The NYPD is learning a hard lesson about the dangers of buying a declining smartphone platform in bulk. The New York Post understands that the police force is replacing all 36,000 of its officers' Windows phones with iPhones just two years after the rollout began. It's not exactly clear as to why, but Microsoft recently ended support for Windows Phone 8.1 -- the standard-issue Lumia 830 and 640 XL devices won't get any help if something goes wrong. The switch to iPhones also suggests that the NYPD doesn't see a long-term value in upgrading to Windows 10 Mobile.
According to a source talking to the Post, the ill-fated Windows handset purchase was largely (if not exclusively) the decision of deputy IT commissioner Jessica Tisch. She "insisted" on the platform because the NYPD was using Microsoft software for a video surveillance program at the Lower Manhattan Security Initiative Command Center. In other words: the force apparently bought phones without consultation on the mere belief that they might work more effectively with program infrastructure.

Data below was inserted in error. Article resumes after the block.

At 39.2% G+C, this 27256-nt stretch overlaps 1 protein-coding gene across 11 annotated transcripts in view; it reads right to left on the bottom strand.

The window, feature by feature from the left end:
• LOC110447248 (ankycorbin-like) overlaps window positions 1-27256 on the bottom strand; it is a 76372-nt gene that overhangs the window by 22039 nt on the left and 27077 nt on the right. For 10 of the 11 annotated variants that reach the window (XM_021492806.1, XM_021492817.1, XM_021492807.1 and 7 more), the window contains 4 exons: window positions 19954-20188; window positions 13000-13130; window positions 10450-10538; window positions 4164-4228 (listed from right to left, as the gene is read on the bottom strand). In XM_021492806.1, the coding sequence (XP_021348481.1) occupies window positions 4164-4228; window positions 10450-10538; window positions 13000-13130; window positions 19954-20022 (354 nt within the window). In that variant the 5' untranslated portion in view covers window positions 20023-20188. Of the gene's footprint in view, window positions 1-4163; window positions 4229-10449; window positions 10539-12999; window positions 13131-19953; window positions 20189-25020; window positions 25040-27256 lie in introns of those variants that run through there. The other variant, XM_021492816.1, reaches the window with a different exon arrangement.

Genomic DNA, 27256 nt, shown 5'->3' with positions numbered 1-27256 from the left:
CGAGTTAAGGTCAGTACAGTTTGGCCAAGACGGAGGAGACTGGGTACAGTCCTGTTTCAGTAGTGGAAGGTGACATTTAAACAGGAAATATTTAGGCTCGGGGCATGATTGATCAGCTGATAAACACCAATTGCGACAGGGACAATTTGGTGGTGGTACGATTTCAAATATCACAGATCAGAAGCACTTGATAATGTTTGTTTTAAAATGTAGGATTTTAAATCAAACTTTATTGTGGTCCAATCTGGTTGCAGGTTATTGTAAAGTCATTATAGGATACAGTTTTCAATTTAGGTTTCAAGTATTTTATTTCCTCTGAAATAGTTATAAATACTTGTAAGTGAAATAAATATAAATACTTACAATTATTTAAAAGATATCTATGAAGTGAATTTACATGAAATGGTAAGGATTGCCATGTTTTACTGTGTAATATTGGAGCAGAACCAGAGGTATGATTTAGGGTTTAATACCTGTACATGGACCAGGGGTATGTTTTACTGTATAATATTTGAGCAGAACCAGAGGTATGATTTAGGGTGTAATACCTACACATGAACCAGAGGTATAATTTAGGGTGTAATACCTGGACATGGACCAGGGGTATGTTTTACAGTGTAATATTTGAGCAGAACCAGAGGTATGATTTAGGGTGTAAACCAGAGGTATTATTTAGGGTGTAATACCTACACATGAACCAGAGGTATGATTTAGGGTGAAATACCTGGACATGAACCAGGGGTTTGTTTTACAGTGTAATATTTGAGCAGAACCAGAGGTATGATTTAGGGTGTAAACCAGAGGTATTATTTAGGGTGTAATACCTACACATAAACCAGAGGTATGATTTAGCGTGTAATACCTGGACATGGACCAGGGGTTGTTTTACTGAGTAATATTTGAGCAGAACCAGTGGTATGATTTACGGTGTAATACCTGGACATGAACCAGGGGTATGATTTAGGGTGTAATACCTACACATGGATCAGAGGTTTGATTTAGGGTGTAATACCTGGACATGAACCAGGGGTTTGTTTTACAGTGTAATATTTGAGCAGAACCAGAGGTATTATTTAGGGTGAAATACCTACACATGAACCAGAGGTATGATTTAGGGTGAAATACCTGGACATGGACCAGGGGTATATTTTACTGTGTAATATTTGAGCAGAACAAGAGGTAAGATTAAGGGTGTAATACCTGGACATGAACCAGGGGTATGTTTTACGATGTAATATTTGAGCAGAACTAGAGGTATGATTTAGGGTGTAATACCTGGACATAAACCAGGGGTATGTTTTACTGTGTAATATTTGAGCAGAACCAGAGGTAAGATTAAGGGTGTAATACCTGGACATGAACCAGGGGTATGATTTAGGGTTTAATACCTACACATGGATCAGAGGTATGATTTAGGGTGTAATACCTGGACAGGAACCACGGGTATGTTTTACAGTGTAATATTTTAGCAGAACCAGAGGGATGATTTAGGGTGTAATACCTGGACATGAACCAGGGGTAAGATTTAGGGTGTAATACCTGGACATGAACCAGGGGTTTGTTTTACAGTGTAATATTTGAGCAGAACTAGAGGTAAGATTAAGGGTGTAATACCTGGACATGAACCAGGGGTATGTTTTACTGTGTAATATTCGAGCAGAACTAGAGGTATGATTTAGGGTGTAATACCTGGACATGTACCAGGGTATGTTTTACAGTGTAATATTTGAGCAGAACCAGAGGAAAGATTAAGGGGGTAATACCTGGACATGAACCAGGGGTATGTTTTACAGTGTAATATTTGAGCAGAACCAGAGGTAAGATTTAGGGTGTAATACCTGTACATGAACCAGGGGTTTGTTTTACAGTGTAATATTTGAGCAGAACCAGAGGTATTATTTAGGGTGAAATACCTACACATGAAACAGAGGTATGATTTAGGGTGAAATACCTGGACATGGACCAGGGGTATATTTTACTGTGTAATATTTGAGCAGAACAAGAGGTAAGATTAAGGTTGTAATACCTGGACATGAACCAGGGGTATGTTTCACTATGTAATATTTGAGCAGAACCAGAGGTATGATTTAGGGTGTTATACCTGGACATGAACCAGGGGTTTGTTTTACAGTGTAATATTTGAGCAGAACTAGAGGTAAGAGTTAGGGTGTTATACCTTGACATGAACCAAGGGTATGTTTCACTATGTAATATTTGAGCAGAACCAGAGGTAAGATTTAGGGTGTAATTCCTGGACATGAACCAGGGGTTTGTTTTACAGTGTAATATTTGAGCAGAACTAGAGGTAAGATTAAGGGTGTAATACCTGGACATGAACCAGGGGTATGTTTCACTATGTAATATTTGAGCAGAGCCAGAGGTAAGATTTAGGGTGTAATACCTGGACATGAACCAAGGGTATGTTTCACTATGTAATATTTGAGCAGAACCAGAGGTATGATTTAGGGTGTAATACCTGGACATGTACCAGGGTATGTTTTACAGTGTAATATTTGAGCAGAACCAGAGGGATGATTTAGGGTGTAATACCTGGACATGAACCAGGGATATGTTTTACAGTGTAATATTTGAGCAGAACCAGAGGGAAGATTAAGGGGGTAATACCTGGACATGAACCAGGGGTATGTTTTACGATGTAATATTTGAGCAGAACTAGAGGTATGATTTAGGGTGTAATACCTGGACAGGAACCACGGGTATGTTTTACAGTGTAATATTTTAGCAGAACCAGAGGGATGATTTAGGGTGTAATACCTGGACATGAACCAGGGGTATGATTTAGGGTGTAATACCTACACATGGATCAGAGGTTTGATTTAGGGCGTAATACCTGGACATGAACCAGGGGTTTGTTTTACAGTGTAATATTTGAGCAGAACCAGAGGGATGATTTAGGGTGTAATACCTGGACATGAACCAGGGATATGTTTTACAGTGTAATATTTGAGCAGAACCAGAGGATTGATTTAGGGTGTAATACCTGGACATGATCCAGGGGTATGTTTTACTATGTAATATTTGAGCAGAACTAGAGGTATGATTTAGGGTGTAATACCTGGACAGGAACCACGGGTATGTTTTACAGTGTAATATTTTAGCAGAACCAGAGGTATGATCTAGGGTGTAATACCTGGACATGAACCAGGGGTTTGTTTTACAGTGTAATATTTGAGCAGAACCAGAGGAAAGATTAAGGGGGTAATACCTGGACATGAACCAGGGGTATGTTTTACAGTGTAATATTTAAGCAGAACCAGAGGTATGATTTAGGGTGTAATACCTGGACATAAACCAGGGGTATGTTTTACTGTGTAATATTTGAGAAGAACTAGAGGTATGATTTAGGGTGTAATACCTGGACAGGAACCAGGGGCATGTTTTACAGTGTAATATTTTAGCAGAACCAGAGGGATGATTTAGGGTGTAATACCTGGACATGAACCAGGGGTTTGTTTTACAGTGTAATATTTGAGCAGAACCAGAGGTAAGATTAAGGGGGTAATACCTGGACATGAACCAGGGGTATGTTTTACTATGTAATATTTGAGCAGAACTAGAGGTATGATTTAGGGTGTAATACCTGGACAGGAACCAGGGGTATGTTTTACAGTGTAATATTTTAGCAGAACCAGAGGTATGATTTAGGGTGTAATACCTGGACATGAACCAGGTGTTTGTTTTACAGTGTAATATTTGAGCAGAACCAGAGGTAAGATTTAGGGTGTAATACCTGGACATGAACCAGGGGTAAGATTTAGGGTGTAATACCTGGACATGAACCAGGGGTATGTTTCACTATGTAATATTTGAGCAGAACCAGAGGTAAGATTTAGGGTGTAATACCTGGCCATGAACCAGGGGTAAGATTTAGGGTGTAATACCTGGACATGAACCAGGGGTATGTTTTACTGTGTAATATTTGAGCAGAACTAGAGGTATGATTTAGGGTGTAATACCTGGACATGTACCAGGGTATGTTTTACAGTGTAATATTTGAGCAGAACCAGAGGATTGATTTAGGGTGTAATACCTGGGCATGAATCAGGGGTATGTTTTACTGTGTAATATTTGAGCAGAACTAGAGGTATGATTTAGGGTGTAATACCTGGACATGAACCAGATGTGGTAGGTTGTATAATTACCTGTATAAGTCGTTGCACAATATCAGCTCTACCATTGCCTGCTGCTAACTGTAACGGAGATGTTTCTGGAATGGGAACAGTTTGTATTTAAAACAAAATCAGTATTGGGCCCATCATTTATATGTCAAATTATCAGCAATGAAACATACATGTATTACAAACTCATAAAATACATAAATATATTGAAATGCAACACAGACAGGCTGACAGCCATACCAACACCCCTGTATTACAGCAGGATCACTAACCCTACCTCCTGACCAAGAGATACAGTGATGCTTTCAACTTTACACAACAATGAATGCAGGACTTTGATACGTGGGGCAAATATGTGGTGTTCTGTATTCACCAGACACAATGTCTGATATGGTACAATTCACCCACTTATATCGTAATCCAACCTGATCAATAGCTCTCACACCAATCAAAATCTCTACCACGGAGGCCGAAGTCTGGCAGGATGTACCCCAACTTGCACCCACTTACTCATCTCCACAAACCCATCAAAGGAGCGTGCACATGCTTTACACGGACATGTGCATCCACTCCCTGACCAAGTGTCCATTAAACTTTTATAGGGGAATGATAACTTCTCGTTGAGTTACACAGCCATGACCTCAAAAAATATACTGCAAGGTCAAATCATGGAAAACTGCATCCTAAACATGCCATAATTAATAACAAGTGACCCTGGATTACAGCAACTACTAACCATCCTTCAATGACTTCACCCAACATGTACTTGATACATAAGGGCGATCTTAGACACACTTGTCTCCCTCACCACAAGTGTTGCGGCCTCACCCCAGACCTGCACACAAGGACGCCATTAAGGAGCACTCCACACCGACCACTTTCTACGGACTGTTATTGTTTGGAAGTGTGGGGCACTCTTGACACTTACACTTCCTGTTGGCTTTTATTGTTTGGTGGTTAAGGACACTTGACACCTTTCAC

The devices have made officers' lives easier, to be clear. They can receive alerts, search databases and file reports while in the field. It's just that the devices themselves may have a limited lifespan.
The force says it won't comment on story until after Tisch's return from vacation on August 28th (today, if you're reading this in time). If the scoop is at all accurate, however, it already illustrates the dangers when an organization bets on a platform with an uncertain future. It doesn't matter how well software works in the short term if its long term fate looks grim -- outfits have to think about whether or not they'll have support years later.